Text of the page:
Good guess Snoopy. Anyone using such a super-fast moving average on SCT over the last 12 years would have had 142 trades signalled comprising 30 wins and 112 losses. An initial investment of $10,000, compounded, would be down to just $258!

    Quote Originally Posted by Snoopy View Post
    IMO a 120day MA would be much better.
    Right again, Snoopy - a 120 day ma IS much better. Over 12 years it would have triggered 66 trades comprising 6 wins and 60 losses. An initial investment of $10,000, compounded, would be down to $1285. Still lousy performance though eh?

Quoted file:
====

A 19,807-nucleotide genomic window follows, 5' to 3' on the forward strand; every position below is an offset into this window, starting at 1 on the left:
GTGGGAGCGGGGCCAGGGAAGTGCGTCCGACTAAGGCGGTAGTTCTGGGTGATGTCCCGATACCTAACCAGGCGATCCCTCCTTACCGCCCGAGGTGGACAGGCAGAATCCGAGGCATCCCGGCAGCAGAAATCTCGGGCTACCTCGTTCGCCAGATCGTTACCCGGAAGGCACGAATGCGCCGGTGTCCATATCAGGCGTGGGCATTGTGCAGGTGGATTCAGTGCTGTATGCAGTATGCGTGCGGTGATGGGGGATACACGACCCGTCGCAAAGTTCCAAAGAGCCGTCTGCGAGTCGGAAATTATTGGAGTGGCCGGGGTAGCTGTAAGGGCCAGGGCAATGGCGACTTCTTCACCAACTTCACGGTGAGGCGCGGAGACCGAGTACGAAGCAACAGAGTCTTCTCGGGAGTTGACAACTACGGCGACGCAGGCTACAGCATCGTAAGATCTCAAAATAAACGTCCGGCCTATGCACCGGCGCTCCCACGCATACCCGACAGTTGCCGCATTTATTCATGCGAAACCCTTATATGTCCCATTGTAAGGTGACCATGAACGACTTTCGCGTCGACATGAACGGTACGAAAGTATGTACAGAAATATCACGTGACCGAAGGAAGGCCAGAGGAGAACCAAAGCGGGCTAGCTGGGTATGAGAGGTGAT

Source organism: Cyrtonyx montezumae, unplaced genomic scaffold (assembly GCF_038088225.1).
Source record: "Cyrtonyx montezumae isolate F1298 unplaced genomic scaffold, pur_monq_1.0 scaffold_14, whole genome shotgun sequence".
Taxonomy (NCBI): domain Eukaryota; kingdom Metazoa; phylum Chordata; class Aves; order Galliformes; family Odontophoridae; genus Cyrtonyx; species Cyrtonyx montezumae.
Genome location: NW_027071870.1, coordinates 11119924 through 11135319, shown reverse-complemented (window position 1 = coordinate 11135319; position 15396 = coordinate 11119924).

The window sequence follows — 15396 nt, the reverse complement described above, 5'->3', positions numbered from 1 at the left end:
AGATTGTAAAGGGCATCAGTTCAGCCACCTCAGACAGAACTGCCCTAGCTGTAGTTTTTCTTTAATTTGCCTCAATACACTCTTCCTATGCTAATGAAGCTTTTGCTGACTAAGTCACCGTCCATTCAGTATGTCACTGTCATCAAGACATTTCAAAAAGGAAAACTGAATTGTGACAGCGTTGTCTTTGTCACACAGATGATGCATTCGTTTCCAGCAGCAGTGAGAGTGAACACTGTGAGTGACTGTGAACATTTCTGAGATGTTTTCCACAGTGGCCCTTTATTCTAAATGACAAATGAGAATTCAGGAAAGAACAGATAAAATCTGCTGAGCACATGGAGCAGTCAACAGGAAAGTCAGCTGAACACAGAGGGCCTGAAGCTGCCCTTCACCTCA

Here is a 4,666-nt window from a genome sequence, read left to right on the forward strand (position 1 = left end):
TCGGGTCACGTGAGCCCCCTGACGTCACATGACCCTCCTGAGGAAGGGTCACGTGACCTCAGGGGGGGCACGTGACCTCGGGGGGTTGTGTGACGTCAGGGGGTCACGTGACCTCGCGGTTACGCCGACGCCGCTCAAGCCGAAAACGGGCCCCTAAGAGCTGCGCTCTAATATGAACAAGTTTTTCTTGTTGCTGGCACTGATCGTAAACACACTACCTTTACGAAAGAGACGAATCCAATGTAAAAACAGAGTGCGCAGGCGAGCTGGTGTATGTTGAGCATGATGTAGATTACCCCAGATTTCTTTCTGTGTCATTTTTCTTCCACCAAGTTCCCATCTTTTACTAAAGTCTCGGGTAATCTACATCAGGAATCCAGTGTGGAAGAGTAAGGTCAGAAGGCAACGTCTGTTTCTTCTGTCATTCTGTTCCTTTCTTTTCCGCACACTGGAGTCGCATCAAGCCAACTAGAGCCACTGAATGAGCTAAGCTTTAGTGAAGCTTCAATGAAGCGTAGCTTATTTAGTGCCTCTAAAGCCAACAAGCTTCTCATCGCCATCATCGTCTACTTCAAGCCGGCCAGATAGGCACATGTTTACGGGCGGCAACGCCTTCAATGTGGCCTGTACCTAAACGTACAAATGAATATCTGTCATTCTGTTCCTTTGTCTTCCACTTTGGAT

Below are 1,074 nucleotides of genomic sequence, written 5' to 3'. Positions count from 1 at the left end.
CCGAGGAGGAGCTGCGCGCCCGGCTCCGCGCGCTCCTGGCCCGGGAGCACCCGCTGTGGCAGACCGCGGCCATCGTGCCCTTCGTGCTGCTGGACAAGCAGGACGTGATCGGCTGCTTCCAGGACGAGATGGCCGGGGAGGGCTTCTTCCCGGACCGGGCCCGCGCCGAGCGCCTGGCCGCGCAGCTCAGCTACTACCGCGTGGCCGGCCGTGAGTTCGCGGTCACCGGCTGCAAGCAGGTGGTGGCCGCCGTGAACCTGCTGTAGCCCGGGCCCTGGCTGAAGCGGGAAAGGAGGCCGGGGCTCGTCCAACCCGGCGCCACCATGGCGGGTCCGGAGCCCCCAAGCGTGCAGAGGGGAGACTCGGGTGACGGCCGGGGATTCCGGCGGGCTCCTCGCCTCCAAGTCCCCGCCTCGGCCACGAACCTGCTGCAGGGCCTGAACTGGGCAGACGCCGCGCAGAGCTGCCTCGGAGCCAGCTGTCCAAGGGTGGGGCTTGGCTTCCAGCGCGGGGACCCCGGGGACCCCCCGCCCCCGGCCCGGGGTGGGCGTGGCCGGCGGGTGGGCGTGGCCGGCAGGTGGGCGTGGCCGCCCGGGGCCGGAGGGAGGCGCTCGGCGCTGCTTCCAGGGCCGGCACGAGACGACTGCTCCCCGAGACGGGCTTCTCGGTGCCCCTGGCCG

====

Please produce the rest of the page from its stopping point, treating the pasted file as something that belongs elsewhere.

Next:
Quote Originally Posted by Snoopy View Post
    The problem is that such a 120MA signal would probably fire off buy and sell signals at a rate that is too low to profit from.
    Not so - in fact the problem is quite the reverse. A 120ma is firing off way too many signals - and what's worse, the vast majority are losing trades.

    Quote Originally Posted by Snoopy View Post
    That leads to my overall conclusion. You are probably best off not using any MA - or Trend Analysis in its entirety for that matter - at all when evaluating SCT.
    You are quite wrong there, Snoopy - and you were doing so well up until you said that!